Tuesday, October 20, 2009

Dear Microsoft: Please leave grammar for the snobs.

Microsoft Word should never check your grammar. Ever. Ever.

With all the advances in technology, it’s easy to believe that it’s smarter than us. But for some reason, Word just didn’t get on the money with their grammar check.

Instead of just whining about it, here are some concrete examples of Word being wrong, all of which are taken from my own writing.

“The grandmother is still hostile at the funeral, but Sam’s “battle buddy” and other platoon members stick up for her.”

Microsoft word is giving “members” a green squiggly in my original document. When I write click on it, both member’s and members’ are suggested. Using the “explain” feature, I learn that the problem is possessive use. Word is assuming that “members” own the stick, when in reality, “stick up” is a phrasal verb.

“For Lily Owens, the only thing worse than kneeling on grits is the thought that her mother left her.”

Here, my whole sentence is underlined for being a fragment. For those of you who don’t know, a fragment is just “piece of a sentence” – not a complete one. However, this IS a full sentence.

Subject: the only thing worse than kneeling on grits

Verb: is

Object: the thought that her mother left her.

Last time I checked, you needed these three things to be a sentence. The sad thing is, I’m not even sure how Word is construing this sentence as an imposter.

“I am not a religious person and had not read any of the Bible prior to the class.”

For this sentence, Word is suggesting that I change Bible to Bibles because of number agreement. Using the rule that “many,” “few,” and “one of” must modify plural verbs. Word is essentially trying to make my sentence say that I had not read any of the Bibles in existence, rather than that I had not read one single page of the Bible until I took that class.

Sure, sometimes Word gets it right, but here are three separate instances when the program goofed, and I was just lucky enough to know that what I was writing was correct. When in doubt, just click “ignore.”

Do you like this advice? Do you have questions? Are you yearning to learn more about grammar? Leave a question, example, or concept you want to know more about in the comments section.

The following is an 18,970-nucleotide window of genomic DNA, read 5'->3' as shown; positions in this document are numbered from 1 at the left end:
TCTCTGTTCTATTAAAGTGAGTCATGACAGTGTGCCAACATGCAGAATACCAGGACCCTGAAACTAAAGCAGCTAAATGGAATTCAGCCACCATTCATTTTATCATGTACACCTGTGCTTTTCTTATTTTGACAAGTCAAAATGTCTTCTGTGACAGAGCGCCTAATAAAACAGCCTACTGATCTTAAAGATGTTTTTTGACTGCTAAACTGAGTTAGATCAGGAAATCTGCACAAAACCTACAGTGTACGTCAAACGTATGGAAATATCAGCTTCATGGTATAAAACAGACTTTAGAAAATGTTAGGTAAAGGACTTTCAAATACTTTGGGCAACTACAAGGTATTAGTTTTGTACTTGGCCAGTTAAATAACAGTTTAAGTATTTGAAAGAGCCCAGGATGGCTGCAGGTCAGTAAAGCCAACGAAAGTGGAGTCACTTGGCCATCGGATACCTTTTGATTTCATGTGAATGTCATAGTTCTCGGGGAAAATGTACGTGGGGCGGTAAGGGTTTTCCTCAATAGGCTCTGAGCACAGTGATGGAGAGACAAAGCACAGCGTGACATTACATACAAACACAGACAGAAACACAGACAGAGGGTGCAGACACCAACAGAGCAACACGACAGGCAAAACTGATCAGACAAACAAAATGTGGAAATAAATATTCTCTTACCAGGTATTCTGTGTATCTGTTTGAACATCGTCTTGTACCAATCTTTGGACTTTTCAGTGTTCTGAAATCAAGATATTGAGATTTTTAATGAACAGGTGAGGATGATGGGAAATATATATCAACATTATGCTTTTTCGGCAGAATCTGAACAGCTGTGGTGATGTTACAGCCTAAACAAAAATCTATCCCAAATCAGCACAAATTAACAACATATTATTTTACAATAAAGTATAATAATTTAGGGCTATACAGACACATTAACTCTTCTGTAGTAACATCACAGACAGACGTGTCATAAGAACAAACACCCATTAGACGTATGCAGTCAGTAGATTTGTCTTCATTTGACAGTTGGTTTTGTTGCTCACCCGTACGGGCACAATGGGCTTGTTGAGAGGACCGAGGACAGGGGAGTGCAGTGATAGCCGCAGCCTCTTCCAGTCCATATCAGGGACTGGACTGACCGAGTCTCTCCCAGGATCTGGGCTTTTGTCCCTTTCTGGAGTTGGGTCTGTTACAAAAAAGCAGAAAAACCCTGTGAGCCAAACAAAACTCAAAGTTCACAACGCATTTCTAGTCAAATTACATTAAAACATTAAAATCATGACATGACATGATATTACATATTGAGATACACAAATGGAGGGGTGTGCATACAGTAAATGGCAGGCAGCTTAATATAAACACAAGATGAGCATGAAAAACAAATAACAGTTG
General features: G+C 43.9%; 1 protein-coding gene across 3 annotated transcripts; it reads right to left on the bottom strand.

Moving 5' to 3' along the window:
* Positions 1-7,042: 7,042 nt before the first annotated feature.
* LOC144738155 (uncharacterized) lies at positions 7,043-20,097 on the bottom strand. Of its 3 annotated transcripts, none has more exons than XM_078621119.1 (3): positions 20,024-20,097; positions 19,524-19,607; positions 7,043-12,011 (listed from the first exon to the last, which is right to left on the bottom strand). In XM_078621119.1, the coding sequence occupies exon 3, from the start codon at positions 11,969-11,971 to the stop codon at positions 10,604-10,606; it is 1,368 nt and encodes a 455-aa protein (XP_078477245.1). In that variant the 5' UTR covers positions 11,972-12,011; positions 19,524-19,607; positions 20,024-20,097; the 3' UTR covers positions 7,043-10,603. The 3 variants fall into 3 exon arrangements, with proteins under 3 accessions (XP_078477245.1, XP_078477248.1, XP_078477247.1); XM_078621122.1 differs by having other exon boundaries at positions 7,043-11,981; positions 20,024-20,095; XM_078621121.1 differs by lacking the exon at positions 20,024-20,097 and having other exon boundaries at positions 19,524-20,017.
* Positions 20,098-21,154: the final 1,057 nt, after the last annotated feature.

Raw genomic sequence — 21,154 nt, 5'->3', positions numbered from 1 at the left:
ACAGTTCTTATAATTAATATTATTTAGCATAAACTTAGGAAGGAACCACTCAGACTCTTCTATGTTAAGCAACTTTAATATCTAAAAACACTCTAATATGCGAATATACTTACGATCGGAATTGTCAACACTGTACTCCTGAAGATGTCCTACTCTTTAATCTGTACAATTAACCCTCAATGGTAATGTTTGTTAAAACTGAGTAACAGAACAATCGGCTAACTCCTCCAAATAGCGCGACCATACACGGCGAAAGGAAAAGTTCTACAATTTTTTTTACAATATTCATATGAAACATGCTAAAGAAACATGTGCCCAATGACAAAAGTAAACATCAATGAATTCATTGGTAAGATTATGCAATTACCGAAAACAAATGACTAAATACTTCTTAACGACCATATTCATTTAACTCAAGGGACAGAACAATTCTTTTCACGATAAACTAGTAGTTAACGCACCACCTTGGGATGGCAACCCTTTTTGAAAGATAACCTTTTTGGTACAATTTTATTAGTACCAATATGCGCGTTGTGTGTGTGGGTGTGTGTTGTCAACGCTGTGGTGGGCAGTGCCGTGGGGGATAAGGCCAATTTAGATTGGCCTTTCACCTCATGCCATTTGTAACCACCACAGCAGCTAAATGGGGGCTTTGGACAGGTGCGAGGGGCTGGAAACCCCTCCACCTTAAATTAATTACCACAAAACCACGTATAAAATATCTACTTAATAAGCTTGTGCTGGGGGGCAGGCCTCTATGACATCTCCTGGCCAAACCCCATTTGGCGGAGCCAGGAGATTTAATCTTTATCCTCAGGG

Thursday, October 1, 2009

A comma can make or break a sentence.

Let’s eat Mama!

Let’s eat, Mama!

In both sentences, the speaker is clearly hungry – in the first one, to eat “Mama,” which is wrong on about a million different levels.

Without the comma, Mama is a direct object, which means it receives the action, which, here is “eat.”
In the second sentence, however, the comma clears up this confusion, and it becomes apparent that they are addressing (or talking to) Mama, not planning on eating her.

Please notice that if you were to read this out loud, there would be no real difference between the two. A comma does not always denote a pause as many assume (or have been taught).

Here are some common – but not all of the – reasons you’ll need a comma:

1. A series of three or more.

I had kiwi, pineapple, and muss melon in my fruit salad.

There’s no doubt that the comma after kiwi belongs, but many would omit the one after pineapple. While it is not necessarily wrong to omit this comma (called a serial or Oxford comma), it can cause confusion to do so.

2. Joining two sentences with “and,” “but,” or “or.”

I love writing this blog, but tonight, I almost forgot about it!

On either side of the word “but” is a full sentence – subject, verb, and object.

I went to the store and I bought some ice cream.

Omitting the comma before “and” creates a fused sentence, sometimes also called a run-on sentence. Some others (creative writing) will leave out the comma to create a certain effect.

3. Showing that multiple adjectives are describing the same noun.

I love my cozy, yellow sweater.

The comma between “cozy” and “yellow” shows that both words are describing the sweater: it is both cozy and yellow.

I love my cozy yellow sweater.

Although most people would read this sentence the same way, it could also be interpreted to read the sweater is a cozy shade of yellow.

4. Setting off introductory phrases.

When I went to the store last night, I had the hardest time finding almonds.

This sentence could also be written “I had the hardest time finding almonds when I went to the store last night.” Notice that no comma is used when the sentence is inverted. When the dependent clause comes at the beginning of a sentence, you follow it with a comma.

5. Setting off names.

Always, always, always use commas to set off the name of someone you’re speaking to from the rest of the sentence. This little piece of punctuation can make all the difference, like it does for Mama in our opening example.

Need more help with the comma (or other grammatical) issues? Check out the Purdue OWL (Online Writing Lab): http://owl.english.purdue.edu/owl/